Size, technology compatibility, safety features, and environmental protection are all big concerns in today’s car market. These are things many muscle cars just don’t offer—or do they?
Modern Muscle Cars Classics
What makes a car a muscle car is a fixed set of requirements. These requirements aren’t necessarily rare, but they aren’t flooding the highway currently.
There are still a handful of cars that are more easily recognizable as muscle cars. These cars turn heads and rank high on many car enthusiasts’ lists of dream cars.
The Chevy Camaro is a well-known muscle car. Of course, not every redesign of this model is a classic car. The most sought-after classic Chevy Camaros are the 1967 and 1969 model years.
The Camaro was designed and manufactured to compete with Ford’s earlier muscle car models. It also shares a lot of similarities with the Pontiac Firebird, another classic car.
Recently, however, Chevy has decided to recapture and redesign the magic of the early Chevy Camaro. One spin-off of the current generation Camaro is the Chevy eCOPO Camaro, an all-electric redesign of the current classic retro car. The eCOPO Camaro performs well in all categories but appeals to those looking to minimize carbon emissions without sacrificing the classic appeal.
Ford Mustang GT
The manufacturers at Ford were early on the scene of classic muscle cars. In fact, Ford designed one of the most iconic classic cars: the 1964 ½ Ford Mustang.
The Mustang has many iterations, but the earliest designs are the pinnacle of classic cars, spawning the Shelby GT and Boss 302. While it brought many positives to the table, the most appealing was its power and performance.
Ford has continued to capitalize on the updated appeal of its early classic car but has started to branch out into the electric car arena. The Mustang Mach-E GT is a complete and total redesign of the iconic Ford.
The Mach-E GT is an all-electric crossover SUV. It doesn’t look like the Mustang of the 60s and 70s, but it still puts up the impressive performance numbers Ford is known for.
The manufacturer at Dodge wanted to enter the classic car scene in the 60s, but they took their time. Dodge became the last car manufacturer to introduce and produce a classic muscle car with the Challenger.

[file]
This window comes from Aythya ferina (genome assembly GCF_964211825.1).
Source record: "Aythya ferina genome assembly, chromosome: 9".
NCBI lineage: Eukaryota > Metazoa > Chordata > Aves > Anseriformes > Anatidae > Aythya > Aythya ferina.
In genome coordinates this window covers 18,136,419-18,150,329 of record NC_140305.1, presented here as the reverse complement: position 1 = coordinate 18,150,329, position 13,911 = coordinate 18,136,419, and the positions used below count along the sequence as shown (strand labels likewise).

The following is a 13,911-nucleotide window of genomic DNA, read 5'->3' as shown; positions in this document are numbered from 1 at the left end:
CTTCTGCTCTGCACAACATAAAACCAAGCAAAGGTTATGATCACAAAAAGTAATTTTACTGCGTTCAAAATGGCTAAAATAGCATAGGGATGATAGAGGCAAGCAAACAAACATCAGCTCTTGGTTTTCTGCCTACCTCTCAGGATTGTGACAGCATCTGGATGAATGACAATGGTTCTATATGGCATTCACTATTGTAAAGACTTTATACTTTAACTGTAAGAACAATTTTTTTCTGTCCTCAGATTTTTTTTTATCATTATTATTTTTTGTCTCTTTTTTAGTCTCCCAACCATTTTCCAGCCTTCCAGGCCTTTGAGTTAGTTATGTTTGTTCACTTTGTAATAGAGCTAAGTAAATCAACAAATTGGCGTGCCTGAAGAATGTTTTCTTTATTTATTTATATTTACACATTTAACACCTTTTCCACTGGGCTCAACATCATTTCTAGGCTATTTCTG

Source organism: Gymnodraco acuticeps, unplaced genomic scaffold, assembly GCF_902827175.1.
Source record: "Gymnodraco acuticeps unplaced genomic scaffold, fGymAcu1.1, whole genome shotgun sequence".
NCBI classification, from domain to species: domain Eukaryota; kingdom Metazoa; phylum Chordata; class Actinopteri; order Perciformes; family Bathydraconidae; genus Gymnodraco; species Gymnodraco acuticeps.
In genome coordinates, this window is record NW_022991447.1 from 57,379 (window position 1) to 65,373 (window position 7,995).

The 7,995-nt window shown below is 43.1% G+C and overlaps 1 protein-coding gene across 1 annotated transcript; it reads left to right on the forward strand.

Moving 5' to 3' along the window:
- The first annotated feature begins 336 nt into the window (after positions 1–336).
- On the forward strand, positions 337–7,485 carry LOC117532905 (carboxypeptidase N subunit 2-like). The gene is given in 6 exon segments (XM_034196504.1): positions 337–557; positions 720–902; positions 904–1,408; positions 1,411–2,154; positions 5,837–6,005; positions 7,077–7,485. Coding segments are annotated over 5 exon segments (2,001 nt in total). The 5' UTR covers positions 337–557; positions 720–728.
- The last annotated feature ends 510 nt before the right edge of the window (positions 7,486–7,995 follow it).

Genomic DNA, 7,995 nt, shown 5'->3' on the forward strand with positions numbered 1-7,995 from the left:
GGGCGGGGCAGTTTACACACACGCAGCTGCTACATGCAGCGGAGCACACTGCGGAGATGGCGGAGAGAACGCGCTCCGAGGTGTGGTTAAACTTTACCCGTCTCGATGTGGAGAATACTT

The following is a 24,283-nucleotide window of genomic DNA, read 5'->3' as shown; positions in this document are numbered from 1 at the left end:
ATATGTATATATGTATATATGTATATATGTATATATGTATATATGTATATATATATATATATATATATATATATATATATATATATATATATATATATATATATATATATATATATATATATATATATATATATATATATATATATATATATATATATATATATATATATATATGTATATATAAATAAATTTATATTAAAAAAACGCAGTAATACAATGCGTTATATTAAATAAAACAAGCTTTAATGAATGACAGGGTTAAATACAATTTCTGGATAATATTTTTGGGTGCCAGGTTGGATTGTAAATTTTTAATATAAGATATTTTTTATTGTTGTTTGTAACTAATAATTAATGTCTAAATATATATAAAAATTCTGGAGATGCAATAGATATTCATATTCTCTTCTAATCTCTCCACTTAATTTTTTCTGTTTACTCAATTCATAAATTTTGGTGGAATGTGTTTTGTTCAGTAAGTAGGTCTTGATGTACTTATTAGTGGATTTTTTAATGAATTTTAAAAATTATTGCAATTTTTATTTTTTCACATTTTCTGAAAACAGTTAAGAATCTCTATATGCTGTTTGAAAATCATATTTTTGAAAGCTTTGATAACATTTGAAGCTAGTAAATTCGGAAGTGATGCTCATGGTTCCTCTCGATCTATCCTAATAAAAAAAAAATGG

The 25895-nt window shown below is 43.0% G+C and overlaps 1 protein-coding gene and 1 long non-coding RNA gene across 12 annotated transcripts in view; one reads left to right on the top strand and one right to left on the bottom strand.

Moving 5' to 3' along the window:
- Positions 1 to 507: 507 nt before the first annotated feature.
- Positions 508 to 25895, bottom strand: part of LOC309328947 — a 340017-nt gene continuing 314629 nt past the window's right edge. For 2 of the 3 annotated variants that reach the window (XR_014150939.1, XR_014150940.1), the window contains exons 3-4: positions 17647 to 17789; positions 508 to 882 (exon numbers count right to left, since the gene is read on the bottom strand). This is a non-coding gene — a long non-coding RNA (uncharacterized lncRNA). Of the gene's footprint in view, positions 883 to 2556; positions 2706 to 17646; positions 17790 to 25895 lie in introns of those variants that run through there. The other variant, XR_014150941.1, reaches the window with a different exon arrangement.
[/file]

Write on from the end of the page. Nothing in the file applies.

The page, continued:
In 1970, the Challenger made some serious waves. The Challenger R/T (for Road and Track) versions are not only classic car designs, but they both boasted huge performance numbers at a very affordable price.
The modern version has a reputation for better safety features but also higher repair costs, which often equal higher insurance rates for Dodge Challengers. Stellantis, the parent company of Dodge, said an all-electric version of the Challenger is coming that will more then equal the performance of the Hellcat and other memorable models.
Muscle Cars vs. Electric Cars
Classic cars are pieces of history. They are time capsules that offer function, beauty and power. Today’s car buyers are still attracted to these vehicles in both their original and reborn versions. They are still outselling many hybrids and EVs despite the higher gas and insurance prices.
The truth is these classic cars may continue to dominate the enthusiast vehicle market because their manufacturers are continuing to develop and improve the fuel efficiency of their classic car models. They also are adding iterations like the electric Mustang Mach-E GT that take the traditional brands in new directions while not backing off at all on performance.
It may seem illogical with rising gas prices and an increasing emphasis on climate change and fuel efficiency, but muscle cars are here to stay. More experienced and younger car buyers alike love to see the classic muscle cars rumble along the highways and are finding new ways to silently cruise in muscle EVs.
Laura Gunn writes and researches for the car insurance comparison site, CarInsurance.org. She and her family are classic car lovers who have owned and loved a number of Ford Mustangs.